The Big Shakeout — Part 1 | #MyFridayStory №257
“Everything will be okay in the end. If it’s not okay, it’s not the end.”
― John Lennon
I prefer the quote when made by Sonny who uses the phrase with the new guests at “The Best Exotic Marigold Hotel”. Sonny is the eager but young manager of this retirement hotel in India. Although eager, he is faced with many challenges to make the hotel acceptable to a group of British pensioners. As each problem arises, Sonny responds with, “In India, we have a saying, ‘Everything will be alright in the end’. So, if it is not alright, it is not yet the end.” Same, same — but different.
From the time I was born back in ’63, my life’s been defined by what I call ‘shakeouts’.
At 6 years old, six months into grade 1, I developed rheumatic fever. Near death, I was hospitalised and bedridden for months. At the age of 6, I had to learn to walk again. Although I don’t class this as one of the shakeouts, it remained a common undercurrent throughout my life. My first real shakeout came in my two years of National Military Service. I never prepared myself to be in the army due to my health. But I was drafted as a G4K4 — admin tasks only.
Many young white boys went to the army, air force, or navy during compulsory national service in South Africa. It started in 1967 when men were called up for 9 months of service to the country. By the time it ended in 1993, the length of service was 2 years. Basic training for G1K1 — fit and healthy soldiers — lasted 3 months, a grueling period of high-intensity fitness training. This is followed by a further period of combat training more focused on your area of specialty.
Most of my friends and people I meet enjoyed their stints in the military. They might not want to do it all over again, but they look back fondly at their time. For me, not so much. There were various men in leadership roles — from corporals to brigadiers — that made my stay less than memorable. They had my life in their hands and almost killed me. A few times. And I never even saw combat. Together with a group of other G3s and G4s, we were subjected to full basic training.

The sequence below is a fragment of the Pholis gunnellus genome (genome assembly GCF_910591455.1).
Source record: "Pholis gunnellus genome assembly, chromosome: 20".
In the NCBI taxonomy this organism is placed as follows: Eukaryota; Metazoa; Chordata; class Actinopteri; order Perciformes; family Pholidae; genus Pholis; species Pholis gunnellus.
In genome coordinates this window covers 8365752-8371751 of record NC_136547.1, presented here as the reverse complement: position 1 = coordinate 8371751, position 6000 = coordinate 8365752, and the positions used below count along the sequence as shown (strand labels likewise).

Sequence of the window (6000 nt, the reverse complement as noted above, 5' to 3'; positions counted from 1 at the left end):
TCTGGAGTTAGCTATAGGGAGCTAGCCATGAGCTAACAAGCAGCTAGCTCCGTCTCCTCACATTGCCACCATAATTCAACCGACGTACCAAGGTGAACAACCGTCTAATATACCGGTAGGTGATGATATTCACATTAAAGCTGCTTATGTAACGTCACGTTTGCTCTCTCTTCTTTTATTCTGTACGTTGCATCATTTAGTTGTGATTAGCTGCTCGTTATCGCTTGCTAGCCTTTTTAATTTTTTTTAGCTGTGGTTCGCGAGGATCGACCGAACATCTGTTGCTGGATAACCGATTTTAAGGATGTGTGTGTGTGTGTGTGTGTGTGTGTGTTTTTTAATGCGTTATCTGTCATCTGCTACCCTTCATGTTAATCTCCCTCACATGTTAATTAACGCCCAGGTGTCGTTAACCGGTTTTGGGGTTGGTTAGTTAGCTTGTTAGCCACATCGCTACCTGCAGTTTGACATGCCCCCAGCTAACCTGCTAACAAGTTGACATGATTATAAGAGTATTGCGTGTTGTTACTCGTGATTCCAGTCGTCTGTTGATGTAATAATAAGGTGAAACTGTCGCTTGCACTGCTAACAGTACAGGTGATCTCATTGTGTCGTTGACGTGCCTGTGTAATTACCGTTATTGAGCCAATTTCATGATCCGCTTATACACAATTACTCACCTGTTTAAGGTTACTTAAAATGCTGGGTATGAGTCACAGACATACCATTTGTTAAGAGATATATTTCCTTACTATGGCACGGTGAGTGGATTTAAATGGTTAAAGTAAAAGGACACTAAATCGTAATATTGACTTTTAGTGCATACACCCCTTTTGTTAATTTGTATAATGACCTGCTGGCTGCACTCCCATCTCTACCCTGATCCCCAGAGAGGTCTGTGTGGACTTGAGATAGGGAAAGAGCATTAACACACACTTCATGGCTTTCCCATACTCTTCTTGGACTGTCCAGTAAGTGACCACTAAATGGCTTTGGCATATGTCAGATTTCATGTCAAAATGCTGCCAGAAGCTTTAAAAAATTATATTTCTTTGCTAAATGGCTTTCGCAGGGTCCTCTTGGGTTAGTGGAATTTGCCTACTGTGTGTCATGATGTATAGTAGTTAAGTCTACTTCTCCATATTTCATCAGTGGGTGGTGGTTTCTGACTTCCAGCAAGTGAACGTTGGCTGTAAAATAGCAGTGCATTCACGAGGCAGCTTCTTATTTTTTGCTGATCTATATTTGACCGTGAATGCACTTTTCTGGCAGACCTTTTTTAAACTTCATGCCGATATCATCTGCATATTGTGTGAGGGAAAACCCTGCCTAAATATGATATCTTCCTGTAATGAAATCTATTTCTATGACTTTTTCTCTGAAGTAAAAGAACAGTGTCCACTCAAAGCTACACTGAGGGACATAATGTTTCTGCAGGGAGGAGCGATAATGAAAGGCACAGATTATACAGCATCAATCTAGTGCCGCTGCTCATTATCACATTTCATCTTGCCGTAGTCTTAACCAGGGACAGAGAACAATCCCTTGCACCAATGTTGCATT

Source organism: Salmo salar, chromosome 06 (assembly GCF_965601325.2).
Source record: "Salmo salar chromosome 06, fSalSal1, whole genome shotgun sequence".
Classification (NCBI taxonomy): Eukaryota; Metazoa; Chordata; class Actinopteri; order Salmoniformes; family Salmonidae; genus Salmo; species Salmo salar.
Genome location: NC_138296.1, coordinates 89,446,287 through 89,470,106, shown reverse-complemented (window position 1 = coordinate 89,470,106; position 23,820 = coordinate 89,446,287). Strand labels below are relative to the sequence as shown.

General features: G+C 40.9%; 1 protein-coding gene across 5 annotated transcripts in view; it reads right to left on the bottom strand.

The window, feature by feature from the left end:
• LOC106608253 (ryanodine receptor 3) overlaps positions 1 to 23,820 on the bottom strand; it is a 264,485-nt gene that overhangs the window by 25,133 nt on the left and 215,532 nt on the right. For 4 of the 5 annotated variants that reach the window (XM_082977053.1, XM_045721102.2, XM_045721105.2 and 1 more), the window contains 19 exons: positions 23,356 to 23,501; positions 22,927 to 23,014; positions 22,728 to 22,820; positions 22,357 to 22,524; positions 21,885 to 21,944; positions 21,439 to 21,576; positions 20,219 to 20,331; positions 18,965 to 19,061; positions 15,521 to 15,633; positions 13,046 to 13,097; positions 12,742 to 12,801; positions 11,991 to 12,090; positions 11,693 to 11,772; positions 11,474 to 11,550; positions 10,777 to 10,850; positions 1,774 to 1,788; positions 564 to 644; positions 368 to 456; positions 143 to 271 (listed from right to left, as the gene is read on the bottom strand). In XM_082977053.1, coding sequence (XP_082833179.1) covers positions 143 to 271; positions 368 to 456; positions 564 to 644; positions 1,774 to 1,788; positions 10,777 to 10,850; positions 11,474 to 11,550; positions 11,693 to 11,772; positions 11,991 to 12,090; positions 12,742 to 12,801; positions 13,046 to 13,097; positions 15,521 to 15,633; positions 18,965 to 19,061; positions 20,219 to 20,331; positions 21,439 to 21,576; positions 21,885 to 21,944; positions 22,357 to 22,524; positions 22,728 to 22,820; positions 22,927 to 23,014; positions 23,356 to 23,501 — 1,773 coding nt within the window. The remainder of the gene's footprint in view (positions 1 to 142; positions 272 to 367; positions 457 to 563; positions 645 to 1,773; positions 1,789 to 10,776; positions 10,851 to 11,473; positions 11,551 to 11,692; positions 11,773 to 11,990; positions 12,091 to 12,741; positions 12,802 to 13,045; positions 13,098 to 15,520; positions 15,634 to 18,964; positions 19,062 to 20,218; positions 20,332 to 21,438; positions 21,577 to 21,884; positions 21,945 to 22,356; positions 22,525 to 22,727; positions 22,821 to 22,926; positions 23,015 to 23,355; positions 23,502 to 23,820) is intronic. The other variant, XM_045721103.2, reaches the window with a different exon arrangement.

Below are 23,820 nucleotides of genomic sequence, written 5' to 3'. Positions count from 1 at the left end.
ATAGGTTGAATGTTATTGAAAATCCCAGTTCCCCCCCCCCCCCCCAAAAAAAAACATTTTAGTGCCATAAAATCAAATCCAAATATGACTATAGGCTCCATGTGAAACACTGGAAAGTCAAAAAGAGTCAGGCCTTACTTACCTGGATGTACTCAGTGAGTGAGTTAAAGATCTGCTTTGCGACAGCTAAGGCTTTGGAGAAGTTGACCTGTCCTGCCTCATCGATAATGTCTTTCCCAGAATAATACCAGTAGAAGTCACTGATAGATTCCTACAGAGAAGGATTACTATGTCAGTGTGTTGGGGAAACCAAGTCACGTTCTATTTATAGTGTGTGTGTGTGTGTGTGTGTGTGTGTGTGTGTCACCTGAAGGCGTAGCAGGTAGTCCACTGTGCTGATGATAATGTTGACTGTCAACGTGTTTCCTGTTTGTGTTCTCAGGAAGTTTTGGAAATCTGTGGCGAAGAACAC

These men — and some women — wielded much power. I seem to have met every sadistic physical training instructor, sergeant and sergeant-major throughout my army “career.”
I was 17 when I joined the army in January 1981. I remember it was already lights-out when we got into our tent on the night of the 21st. We were exhausted from doing “Straf PT” — punishment training — in the pouring rain. The punishment was usually for something “made up” — it depended on your corporal’s mood that day. I was staring at the roof of our tent, listening to the rain. I called out into the darkness, “Guys, it was my birthday today!”
That whole period is mostly blanked out of my memory. I struggle to recall details. Must be my mind protecting me from the trauma I experienced. The rest of my time in the army was spent in Military Intelligence doing menial administrative tasks. Besides the discipline and being on a fast track to growing up, I see my 2-years as wasted years.
As soon as I ended the army, I climbed on a plane and flew 22 hours to Hawaii. From Johannesburg to Ilha do Sal, to New York, to San Francisco, and on to Honolulu. For the next month, I travelled around the USA.
A shakeout where everything turned out alright in the end.
Have an awesome weekend and please be generous! 😄
As always, thanks for reading 🙏
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